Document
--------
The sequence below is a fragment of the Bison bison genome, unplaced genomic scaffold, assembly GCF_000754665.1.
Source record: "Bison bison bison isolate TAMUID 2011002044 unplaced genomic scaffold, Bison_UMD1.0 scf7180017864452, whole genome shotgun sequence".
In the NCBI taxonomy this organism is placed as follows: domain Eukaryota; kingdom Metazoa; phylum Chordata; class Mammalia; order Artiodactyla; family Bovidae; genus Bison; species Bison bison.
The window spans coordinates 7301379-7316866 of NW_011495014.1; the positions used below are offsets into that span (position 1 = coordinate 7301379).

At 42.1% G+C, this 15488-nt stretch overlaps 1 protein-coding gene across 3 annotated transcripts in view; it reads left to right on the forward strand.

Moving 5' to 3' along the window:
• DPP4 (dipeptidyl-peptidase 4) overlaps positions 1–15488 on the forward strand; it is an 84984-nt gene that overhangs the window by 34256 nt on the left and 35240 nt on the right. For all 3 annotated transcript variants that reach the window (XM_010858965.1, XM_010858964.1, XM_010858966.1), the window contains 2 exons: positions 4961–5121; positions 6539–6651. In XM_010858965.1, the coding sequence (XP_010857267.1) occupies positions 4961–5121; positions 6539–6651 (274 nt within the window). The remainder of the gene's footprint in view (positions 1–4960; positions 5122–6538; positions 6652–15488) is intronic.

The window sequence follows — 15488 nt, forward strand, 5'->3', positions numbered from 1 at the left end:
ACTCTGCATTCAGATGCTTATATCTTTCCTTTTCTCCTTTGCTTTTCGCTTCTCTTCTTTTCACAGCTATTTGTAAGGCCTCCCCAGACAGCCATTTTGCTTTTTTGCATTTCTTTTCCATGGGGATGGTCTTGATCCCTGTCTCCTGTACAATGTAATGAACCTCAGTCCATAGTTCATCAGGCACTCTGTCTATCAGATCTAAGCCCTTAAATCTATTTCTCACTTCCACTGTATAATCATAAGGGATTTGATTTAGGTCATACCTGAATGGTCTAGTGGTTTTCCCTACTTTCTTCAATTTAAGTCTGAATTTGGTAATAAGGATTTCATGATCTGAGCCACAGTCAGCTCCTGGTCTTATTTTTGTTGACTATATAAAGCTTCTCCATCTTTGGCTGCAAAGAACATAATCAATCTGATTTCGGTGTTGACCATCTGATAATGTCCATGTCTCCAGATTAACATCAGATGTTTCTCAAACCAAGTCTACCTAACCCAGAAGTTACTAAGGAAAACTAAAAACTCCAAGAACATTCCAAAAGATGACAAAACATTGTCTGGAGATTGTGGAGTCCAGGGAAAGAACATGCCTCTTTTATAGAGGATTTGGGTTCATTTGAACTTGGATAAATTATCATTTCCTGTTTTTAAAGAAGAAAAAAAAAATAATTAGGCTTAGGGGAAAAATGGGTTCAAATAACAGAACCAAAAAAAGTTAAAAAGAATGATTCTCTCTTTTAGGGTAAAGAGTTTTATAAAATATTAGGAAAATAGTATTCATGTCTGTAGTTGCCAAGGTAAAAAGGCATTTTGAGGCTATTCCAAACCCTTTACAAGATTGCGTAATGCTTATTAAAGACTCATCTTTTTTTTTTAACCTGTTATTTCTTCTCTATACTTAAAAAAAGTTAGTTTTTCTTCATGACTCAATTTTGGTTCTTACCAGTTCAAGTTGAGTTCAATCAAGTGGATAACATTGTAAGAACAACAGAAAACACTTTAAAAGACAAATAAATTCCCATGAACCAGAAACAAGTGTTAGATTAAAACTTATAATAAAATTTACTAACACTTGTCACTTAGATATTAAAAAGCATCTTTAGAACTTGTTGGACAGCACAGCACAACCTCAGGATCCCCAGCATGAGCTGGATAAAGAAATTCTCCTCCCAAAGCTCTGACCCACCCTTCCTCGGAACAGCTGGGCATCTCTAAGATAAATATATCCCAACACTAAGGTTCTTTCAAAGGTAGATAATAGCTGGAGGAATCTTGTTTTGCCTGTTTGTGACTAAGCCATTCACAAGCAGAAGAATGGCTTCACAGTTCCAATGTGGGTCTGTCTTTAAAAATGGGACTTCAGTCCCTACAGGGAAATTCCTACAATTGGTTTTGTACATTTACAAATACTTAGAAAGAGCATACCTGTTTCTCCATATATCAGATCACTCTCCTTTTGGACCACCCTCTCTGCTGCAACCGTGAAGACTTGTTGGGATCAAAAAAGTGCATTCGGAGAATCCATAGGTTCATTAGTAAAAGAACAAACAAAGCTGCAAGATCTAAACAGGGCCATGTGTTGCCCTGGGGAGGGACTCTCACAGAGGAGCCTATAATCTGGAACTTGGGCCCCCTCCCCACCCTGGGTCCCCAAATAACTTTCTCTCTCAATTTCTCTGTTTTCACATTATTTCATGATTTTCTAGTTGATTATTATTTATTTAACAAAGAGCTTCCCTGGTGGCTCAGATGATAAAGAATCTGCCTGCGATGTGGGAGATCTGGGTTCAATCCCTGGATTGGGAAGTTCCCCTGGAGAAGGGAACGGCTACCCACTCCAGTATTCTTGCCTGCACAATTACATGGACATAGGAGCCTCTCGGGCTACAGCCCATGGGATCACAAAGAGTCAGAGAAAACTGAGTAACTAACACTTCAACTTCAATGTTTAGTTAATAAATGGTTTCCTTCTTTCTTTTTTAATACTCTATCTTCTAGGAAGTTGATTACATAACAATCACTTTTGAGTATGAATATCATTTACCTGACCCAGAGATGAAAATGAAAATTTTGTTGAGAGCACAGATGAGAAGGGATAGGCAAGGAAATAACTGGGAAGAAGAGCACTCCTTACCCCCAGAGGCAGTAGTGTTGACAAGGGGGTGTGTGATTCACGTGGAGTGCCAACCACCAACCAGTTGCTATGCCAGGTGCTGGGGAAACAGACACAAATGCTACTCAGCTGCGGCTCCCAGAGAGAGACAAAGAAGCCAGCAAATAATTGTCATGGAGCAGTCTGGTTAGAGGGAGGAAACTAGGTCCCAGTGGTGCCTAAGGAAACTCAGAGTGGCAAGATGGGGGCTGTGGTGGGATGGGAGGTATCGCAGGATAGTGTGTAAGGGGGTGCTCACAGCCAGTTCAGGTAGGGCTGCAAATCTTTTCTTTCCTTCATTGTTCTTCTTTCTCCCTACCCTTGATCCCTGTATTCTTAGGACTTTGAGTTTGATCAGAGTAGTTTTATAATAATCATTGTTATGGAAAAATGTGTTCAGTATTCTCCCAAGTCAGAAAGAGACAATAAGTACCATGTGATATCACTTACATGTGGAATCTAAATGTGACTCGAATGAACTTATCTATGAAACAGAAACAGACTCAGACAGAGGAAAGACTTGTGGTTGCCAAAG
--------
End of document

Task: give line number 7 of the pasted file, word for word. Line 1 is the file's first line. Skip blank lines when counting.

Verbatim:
• DPP4 (dipeptidyl-peptidase 4) overlaps positions 1–15488 on the forward strand; it is an 84984-nt gene that overhangs the window by 34256 nt on the left and 35240 nt on the right. For all 3 annotated transcript variants that reach the window (XM_010858965.1, XM_010858964.1, XM_010858966.1), the window contains 2 exons: positions 4961–5121; positions 6539–6651. In XM_010858965.1, the coding sequence (XP_010857267.1) occupies positions 4961–5121; positions 6539–6651 (274 nt within the window). The remainder of the gene's footprint in view (positions 1–4960; positions 5122–6538; positions 6652–15488) is intronic.